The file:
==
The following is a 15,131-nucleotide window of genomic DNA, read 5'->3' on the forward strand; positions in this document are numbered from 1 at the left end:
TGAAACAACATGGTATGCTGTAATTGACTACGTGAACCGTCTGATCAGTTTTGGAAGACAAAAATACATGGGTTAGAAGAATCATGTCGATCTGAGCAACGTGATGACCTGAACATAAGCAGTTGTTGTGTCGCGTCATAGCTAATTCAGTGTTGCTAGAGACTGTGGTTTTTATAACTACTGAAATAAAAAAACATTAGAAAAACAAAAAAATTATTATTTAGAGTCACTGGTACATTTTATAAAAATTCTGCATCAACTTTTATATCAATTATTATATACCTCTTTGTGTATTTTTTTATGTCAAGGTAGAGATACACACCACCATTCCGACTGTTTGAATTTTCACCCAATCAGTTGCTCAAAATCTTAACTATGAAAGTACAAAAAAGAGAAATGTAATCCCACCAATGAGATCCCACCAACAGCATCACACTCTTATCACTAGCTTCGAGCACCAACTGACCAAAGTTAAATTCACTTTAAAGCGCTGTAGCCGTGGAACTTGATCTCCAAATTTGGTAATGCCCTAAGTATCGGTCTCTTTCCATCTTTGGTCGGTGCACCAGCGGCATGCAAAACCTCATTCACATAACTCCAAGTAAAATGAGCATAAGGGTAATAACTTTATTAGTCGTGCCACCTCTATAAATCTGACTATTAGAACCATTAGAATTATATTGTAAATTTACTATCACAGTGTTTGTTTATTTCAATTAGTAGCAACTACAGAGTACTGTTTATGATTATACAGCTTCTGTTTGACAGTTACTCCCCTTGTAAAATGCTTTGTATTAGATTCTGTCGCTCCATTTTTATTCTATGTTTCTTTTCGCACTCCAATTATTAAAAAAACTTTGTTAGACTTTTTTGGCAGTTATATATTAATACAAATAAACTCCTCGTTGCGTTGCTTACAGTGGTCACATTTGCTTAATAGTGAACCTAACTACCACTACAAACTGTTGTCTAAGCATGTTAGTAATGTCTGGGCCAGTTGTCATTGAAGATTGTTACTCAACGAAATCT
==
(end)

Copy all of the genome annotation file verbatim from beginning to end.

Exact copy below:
The following is a 15,131-nucleotide window of genomic DNA, read 5'->3' on the forward strand; positions in this document are numbered from 1 at the left end:
TGAAACAACATGGTATGCTGTAATTGACTACGTGAACCGTCTGATCAGTTTTGGAAGACAAAAATACATGGGTTAGAAGAATCATGTCGATCTGAGCAACGTGATGACCTGAACATAAGCAGTTGTTGTGTCGCGTCATAGCTAATTCAGTGTTGCTAGAGACTGTGGTTTTTATAACTACTGAAATAAAAAAACATTAGAAAAACAAAAAAATTATTATTTAGAGTCACTGGTACATTTTATAAAAATTCTGCATCAACTTTTATATCAATTATTATATACCTCTTTGTGTATTTTTTTATGTCAAGGTAGAGATACACACCACCATTCCGACTGTTTGAATTTTCACCCAATCAGTTGCTCAAAATCTTAACTATGAAAGTACAAAAAAGAGAAATGTAATCCCACCAATGAGATCCCACCAACAGCATCACACTCTTATCACTAGCTTCGAGCACCAACTGACCAAAGTTAAATTCACTTTAAAGCGCTGTAGCCGTGGAACTTGATCTCCAAATTTGGTAATGCCCTAAGTATCGGTCTCTTTCCATCTTTGGTCGGTGCACCAGCGGCATGCAAAACCTCATTCACATAACTCCAAGTAAAATGAGCATAAGGGTAATAACTTTATTAGTCGTGCCACCTCTATAAATCTGACTATTAGAACCATTAGAATTATATTGTAAATTTACTATCACAGTGTTTGTTTATTTCAATTAGTAGCAACTACAGAGTACTGTTTATGATTATACAGCTTCTGTTTGACAGTTACTCCCCTTGTAAAATGCTTTGTATTAGATTCTGTCGCTCCATTTTTATTCTATGTTTCTTTTCGCACTCCAATTATTAAAAAAACTTTGTTAGACTTTTTTGGCAGTTATATATTAATACAAATAAACTCCTCGTTGCGTTGCTTACAGTGGTCACATTTGCTTAATAGTGAACCTAACTACCACTACAAACTGTTGTCTAAGCATGTTAGTAATGTCTGGGCCAGTTGTCATTGAAGATTGTTACTCAACGAAATCT